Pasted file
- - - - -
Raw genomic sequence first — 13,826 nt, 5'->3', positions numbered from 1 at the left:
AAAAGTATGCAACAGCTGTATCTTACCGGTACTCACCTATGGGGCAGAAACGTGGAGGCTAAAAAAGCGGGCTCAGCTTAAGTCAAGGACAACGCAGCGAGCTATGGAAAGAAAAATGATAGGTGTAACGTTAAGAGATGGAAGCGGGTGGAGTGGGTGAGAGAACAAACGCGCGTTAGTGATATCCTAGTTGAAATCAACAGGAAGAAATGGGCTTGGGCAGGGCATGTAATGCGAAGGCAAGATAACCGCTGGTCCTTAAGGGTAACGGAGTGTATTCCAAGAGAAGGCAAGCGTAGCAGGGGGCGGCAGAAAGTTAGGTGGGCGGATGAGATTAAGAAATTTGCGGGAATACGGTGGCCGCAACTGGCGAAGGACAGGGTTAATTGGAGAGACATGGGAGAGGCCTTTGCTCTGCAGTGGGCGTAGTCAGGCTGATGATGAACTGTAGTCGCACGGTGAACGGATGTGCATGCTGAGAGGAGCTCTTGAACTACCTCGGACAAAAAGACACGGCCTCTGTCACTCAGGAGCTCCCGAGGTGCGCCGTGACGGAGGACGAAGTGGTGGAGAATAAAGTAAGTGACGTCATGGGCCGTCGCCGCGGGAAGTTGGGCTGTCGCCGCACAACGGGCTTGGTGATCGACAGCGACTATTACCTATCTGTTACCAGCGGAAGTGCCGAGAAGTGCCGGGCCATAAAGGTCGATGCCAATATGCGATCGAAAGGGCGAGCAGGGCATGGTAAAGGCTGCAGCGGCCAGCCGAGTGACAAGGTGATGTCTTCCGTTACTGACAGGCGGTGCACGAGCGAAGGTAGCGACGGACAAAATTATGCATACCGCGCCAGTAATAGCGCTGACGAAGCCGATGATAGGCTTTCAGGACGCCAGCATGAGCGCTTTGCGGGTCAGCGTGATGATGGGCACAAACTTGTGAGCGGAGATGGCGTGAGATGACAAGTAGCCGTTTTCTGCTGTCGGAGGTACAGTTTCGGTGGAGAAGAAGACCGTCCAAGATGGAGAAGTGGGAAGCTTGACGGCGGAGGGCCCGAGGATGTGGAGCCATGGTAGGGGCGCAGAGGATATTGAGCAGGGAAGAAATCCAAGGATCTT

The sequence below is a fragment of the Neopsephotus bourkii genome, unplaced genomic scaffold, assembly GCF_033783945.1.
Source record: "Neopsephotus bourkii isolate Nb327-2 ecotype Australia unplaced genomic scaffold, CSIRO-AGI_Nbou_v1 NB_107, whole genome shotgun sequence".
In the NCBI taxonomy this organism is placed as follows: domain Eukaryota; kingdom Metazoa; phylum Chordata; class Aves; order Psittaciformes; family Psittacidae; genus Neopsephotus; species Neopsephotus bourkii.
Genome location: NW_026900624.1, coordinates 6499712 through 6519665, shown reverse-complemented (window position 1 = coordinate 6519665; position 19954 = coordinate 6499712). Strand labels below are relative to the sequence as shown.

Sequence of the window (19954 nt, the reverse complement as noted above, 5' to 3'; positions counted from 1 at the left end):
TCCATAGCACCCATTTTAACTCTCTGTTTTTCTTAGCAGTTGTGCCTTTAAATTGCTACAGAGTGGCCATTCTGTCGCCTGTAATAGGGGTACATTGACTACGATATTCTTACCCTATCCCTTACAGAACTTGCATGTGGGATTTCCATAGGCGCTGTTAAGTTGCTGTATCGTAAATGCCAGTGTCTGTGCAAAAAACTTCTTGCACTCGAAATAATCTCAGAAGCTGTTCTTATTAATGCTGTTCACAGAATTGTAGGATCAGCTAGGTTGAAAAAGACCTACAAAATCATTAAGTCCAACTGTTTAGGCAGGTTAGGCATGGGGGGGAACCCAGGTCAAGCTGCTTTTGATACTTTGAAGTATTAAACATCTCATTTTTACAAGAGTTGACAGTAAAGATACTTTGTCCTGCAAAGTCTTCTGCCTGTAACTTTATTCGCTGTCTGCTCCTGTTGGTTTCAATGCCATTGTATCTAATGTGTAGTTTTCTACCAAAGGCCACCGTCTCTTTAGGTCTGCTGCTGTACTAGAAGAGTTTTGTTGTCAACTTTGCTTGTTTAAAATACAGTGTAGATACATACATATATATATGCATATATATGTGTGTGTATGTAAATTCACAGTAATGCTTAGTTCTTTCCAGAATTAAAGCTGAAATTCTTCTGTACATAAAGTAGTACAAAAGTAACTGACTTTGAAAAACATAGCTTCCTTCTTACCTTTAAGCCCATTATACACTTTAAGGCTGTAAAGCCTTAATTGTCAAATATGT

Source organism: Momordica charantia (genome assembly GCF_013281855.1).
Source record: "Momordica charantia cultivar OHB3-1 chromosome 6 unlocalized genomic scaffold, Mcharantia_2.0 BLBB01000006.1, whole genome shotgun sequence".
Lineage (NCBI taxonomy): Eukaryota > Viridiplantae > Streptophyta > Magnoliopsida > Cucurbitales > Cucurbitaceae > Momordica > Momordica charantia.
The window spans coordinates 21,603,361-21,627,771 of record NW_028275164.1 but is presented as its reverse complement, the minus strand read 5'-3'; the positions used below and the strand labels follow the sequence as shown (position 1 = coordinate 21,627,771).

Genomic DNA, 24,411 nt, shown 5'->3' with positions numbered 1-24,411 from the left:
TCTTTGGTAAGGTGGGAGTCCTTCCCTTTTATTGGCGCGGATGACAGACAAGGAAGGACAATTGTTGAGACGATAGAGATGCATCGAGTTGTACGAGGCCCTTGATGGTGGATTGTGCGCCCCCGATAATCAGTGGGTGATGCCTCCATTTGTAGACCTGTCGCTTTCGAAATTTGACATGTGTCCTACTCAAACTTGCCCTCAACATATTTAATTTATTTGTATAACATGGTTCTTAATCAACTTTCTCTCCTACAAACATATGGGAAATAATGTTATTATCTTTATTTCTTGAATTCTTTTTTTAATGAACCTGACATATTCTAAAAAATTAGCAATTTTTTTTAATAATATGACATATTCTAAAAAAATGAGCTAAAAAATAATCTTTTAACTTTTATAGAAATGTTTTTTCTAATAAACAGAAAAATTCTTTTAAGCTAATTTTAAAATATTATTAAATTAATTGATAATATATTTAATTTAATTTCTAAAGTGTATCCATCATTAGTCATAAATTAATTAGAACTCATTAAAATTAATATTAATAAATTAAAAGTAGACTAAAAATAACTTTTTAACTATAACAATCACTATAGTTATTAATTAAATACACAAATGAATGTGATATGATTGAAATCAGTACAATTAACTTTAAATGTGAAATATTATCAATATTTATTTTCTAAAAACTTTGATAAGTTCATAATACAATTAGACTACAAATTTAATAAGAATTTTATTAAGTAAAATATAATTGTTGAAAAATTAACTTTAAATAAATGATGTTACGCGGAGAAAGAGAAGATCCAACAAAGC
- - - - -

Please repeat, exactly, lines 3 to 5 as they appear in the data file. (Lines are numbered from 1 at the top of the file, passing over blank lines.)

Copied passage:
The sequence below is a fragment of the Neopsephotus bourkii genome, unplaced genomic scaffold, assembly GCF_033783945.1.
Source record: "Neopsephotus bourkii isolate Nb327-2 ecotype Australia unplaced genomic scaffold, CSIRO-AGI_Nbou_v1 NB_107, whole genome shotgun sequence".
In the NCBI taxonomy this organism is placed as follows: domain Eukaryota; kingdom Metazoa; phylum Chordata; class Aves; order Psittaciformes; family Psittacidae; genus Neopsephotus; species Neopsephotus bourkii.